A crocodile is “highly likely” to have killed an elderly woman who wandered away from her care home on Australia’s northeast coast, police said yesterday.
Clothing and a walking stick belonging to 79-year-old Anne Cameron on Thursday were found along with human remains by a creek near the tourist town of Port Douglas.
Cameron, who was last seen on Tuesday and suffered from dementia, had wandered from her care facility in the past, but police said they are not yet sure how she came to be in the remote bushland.
“We strongly suspect now that there has been involvement of a crocodile attack given the location of those items and the human remains located close to a watercourse,” Queensland Police Acting Inspector Ed Lukin told reporters.
“There are no other persons missing in the Port Douglas area, so it is highly likely to be those of the missing person,” he added, referring to the remains found at the site.
Forensic tests were still to be completed, but Lukin said police were confident the woman was taken by a crocodile, which are common in the area.
Authorities are conducting a search by air and boat to locate the offending reptile.
“We are looking for an animal that is showing a level of abnormal behavior,” Queensland Department of Environment Wildlife Director Michael Joyce said. “They may show a level of boldness that is different from the other crocodiles in that river system.”
Joyce said a decision would be made on the fate of the animal once it was captured.
Cameron’s family said they were devastated by the loss.
They had only recently moved her to the area, and said she would often go for afternoon walks and get lost.
“Mum even said to me when we were out for walks if I actually turned the wrong direction I am frightened I would lose my way,” her son, Craig Eggins, told Australian Broadcasting Corp. “We are certain she got disorientated ... then she became confused as to which way she was suppose to go.”
Saltwater crocodile numbers have exploded since they were declared a protected species in the 1970s.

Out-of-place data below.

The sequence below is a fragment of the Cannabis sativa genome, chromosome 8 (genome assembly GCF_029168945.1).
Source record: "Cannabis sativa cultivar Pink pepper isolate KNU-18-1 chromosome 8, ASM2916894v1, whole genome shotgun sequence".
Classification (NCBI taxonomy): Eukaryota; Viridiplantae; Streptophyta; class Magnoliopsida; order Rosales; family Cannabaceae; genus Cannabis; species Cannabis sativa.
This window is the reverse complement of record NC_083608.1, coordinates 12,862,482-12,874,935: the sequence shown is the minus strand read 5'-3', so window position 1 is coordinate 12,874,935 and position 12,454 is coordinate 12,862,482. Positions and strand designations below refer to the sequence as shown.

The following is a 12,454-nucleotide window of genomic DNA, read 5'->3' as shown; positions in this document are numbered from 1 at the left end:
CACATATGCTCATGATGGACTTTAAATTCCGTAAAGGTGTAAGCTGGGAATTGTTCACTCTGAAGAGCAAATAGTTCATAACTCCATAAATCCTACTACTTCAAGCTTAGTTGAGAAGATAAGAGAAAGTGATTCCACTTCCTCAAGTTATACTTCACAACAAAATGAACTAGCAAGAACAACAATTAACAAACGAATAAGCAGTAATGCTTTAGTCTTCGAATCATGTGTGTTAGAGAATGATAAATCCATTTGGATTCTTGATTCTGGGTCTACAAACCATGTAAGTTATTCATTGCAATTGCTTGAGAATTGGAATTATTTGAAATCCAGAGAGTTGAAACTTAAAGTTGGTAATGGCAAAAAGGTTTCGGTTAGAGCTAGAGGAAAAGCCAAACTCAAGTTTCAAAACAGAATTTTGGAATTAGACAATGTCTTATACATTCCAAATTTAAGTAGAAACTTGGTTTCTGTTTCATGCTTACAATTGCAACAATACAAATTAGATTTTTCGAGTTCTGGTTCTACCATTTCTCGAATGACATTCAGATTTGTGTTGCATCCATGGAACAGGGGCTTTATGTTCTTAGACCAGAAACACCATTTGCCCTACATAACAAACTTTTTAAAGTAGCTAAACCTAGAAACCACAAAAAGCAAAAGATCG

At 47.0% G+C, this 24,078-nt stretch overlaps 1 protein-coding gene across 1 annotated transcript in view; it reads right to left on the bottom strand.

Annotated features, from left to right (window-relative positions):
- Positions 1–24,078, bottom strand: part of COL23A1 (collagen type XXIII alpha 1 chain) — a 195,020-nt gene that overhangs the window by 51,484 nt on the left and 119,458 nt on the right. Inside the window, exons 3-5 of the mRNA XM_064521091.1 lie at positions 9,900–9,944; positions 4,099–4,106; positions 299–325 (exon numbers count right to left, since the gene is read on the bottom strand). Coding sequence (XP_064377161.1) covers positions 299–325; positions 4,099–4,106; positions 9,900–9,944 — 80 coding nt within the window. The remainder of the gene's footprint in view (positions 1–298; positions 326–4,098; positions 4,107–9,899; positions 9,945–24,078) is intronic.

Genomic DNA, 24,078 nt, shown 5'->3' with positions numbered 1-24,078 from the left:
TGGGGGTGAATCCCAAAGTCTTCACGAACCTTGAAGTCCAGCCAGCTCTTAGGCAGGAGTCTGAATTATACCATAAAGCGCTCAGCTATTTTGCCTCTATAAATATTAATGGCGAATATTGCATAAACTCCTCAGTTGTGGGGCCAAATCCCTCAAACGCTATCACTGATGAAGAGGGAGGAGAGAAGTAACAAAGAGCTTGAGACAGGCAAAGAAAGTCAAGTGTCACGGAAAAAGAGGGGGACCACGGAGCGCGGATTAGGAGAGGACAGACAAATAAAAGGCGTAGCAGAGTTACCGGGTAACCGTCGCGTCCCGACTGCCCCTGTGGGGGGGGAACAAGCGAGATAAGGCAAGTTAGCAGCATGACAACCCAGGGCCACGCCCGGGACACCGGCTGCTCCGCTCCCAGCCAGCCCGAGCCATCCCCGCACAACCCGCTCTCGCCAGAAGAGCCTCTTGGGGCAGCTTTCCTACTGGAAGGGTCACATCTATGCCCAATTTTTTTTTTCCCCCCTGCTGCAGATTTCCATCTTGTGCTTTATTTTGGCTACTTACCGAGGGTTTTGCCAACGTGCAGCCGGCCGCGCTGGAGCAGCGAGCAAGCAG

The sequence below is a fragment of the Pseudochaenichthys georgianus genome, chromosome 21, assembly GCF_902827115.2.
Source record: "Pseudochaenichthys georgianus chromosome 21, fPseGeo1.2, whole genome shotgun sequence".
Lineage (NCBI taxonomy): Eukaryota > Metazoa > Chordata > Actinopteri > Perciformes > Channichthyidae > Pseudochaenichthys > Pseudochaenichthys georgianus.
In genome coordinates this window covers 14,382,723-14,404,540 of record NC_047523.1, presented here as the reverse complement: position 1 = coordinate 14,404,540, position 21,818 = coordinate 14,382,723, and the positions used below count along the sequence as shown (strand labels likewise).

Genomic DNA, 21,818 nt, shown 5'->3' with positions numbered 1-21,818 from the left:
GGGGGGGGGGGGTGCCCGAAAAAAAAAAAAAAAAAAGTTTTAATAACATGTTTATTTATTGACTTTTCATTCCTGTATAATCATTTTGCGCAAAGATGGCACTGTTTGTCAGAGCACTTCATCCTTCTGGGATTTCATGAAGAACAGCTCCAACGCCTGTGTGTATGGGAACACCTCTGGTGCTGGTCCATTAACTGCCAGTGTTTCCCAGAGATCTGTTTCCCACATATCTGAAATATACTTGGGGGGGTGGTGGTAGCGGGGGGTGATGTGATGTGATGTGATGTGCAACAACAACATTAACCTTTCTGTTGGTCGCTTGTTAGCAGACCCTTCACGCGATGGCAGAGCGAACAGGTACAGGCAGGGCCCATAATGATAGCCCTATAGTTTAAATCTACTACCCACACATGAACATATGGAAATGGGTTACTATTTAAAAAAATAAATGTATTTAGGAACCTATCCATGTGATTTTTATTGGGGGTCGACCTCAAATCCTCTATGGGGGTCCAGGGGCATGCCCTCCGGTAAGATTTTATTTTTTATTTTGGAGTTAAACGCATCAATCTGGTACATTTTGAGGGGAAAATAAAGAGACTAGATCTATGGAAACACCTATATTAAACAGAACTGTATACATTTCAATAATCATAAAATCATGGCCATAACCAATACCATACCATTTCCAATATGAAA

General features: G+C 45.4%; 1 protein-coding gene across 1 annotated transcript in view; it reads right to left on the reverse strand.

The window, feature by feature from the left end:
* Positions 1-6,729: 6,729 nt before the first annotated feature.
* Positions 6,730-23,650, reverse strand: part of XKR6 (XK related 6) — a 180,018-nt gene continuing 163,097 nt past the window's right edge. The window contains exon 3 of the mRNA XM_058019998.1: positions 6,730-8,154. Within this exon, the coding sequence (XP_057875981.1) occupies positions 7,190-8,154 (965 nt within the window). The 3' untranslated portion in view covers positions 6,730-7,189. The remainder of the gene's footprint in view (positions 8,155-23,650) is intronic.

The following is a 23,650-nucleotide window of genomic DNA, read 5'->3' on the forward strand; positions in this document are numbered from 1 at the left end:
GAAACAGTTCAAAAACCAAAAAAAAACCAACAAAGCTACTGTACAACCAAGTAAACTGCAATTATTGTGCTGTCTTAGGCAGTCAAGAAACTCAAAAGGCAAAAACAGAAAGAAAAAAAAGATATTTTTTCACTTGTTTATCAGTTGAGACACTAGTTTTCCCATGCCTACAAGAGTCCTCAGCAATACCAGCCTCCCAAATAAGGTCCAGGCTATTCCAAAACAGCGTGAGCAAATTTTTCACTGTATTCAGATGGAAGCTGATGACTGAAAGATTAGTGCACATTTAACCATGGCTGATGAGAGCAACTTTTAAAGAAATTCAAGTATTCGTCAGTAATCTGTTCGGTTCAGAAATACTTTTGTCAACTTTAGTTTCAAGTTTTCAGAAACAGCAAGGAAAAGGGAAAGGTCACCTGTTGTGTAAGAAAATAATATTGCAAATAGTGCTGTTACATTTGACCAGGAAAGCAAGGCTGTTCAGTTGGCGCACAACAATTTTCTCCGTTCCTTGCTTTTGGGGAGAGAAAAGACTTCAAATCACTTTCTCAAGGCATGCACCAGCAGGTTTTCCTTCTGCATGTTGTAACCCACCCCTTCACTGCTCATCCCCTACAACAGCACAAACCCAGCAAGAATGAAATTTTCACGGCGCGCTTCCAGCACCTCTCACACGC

EVOLVING SITUATION: Of the latest cases, 23 percent were found to be asymptomatic, but the coronavirus strain in Da Nang is more contagious, authorities said A COVID-19 outbreak that began in the Vietnamese city of Da Nang more than a week ago has spread to at least four city factories with a combined workforce of about 3,700, state media reported yesterday. Four cases were found at the plants in different industrial parks in the central city that collectively employ 77,000 people, the Lao Dong newspaper said. Vietnam, praised widely for its decisive measures to combat the novel coronavirus since it first appeared in late January, is battling new clusters of infection having gone for more than three months without detecting any domestic transmissions. Authorities yesterday reported one new
‘COVIDIOTS’: Politicians condemned the protest that came amid surging infections in the country, while a marcher said government-induced fear weakened the body Loudly chanting their opposition to masks and vaccines, thousands of people on Saturday gathered in Berlin to protest against COVID-19 restrictions before being dispersed by police. Police put turnout at about 20,000 — well below the 500,000 organizers had announced as they urged a “day of freedom” from months of virus curbs. Despite Germany’s comparatively low toll, authorities are concerned at a rise in infections over the past few weeks and politicians took to social media to criticize the rally as irresponsible. “We are the second wave,” shouted the crowd, a mixture of hard left and right and conspiracy theorists, as they converged
A cat that went missing on a family holiday on the shores of Loch Lomond, Scotland, has been identified 12 years later. Tortoiseshell-and-white Georgie spent October half term in 2008 with her owners at the Rowardennan campsite, but vanished as they were due to return home to Greater Manchester, England. After a search of the site the Davies family departed without Georgie, hoping the three-year-old microchipped feline would be located by someone. Over the intervening 12 years, she remained close to the Queen Elizabeth Forest Park site, being fed and cared for by campsite staff and holidaymakers. After the COVID-19 pandemic hit and lockdown
Three Micronesian sailors stranded on a remote Pacific island have been found alive and well after a rescue team spotted their giant SOS message written into the sand on a beach. Australian and US military aircraft found the three men on tiny Pikelot island, nearly 200km west of where they had set off. Rescuers said that the men were “in good condition” with no significant injuries. The men had been missing for three days after their 7m skiff ran out of fuel and strayed off course. Authorities in the US territory of Guam raised the alarm on Saturday after the men failed to complete